“The committee has been set to meet the challenging task of drawing together the intelligence that has gone before us, across the world, over the past decades and then creating what must be regarded as the world’s best practice for the measurement of buildings. There are many standards in existence, across the world but this has been largely uncoordinated. There remain inconsistencies in the manner measurements are carried across countries. For example, in India, the concept of super areas has been used to include outdoor swimming pools, stairs, common areas such as pavements; in parts of the Middle East, floor areas can include the hypothetical maximum number of floors that could be built on the existing foundations and in Australia, measurements have included outdoor parking spaces, even when they are not physically adjoined to the property itself.
The committee members are focussed on ensuring that the standard is the world’s best practice. We will know that we have succeeded when the new standard is embraced globally by the property industry,” adds Allen Crawford, vice-chair, Standard Setting Committee. The Standards Setting Committee will work on drafting of the new methodology immediately and aims to have a draft ready for widespread consultation in early 2014. This brings to the table, the discussion as to whether property norms can be standardised across the world despite it being a micro-market business and at the operative level. Everyone within the sector is not convinced that the idea of standardised global property norms is feasible.
Sunil Mantri, vice-president, NAREDCO and chairman, Mantri Realty, however, has another take on the matter as he explains why, “We cannot totally standardise global property norms. However, there are some norms such as speedy approval, contractors’ obligation towards project completion, real estate brokerage standardisation followed by RERA, Dubai, which should be implemented. In India, there are bylaws governed by the local administration. I believe that amendments are required to these bylaws, based on the laws passed by the central government. If European development models are better than our current one, there is no harm in adopting it, as at the end of the day, it would help in developing the Indian real estate segment. We can pick and choose the policy, based on our requirement. However, it is difficult to have a standardised body across the world that sticks to these guidelines. A standardised body can be region specific.”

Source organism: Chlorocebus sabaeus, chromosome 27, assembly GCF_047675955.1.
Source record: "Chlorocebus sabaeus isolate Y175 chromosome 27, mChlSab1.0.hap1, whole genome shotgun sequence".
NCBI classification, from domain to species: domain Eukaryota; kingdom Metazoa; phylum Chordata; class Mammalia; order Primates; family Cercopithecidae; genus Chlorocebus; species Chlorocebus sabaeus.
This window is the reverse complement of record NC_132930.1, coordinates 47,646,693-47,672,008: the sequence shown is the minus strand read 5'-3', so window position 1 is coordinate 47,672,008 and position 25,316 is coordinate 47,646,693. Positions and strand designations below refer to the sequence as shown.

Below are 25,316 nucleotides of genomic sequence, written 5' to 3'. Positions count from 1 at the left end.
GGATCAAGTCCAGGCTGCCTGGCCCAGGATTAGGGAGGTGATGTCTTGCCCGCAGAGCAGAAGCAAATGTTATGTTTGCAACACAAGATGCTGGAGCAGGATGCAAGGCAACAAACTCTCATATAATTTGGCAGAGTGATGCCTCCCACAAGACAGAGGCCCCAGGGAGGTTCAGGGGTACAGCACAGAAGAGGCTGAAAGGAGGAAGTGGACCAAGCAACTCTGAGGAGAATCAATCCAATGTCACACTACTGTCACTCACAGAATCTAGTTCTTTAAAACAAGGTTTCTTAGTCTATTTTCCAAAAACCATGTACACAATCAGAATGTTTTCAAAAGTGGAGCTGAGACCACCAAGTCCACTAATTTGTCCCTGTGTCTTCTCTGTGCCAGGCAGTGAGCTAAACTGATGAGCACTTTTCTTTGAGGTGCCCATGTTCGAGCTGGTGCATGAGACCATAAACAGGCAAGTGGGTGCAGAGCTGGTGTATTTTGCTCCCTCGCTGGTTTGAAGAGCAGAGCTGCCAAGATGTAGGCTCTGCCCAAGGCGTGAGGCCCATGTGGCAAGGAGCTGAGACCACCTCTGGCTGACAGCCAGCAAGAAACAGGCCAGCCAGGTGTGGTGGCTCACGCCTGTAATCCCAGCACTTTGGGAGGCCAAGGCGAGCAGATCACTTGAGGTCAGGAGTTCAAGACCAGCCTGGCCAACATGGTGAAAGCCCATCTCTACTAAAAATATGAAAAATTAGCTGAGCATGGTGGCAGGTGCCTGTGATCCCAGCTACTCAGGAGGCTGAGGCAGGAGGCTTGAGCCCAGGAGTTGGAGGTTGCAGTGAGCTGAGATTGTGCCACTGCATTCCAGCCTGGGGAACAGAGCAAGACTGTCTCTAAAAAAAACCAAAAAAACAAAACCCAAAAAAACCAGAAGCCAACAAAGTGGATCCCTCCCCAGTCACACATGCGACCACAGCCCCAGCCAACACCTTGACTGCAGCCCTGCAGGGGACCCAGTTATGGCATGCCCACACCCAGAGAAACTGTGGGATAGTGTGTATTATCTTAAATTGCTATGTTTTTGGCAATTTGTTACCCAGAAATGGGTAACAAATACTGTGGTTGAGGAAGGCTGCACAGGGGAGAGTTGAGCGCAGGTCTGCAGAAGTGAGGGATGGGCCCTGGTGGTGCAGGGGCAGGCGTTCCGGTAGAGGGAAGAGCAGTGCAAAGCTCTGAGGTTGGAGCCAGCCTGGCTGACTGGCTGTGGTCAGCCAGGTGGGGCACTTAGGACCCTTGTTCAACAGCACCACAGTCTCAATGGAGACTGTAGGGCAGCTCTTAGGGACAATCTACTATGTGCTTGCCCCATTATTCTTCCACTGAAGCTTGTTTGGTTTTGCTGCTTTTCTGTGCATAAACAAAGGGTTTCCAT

Sachin Sandhir, managing director, RICS-South Asia, differs in opinion when he says that the importance of global standards is truly astounding as investors could more easily compare issuer’s disclosures, regardless of whatever country or jurisdiction they come from and could easily weigh investment opportunities in their own countries, against competing opportunities in different markets when there is a common valuation benchmark supporting accounting standards. “Despite their significance, adoption of global standards is perhaps not possible across all functions,” he says. There is a general perception that a global committee often seems to focus more on organised investor community and not vulnerable end-users in respective countries. The purpose is hence, defeated more often than not.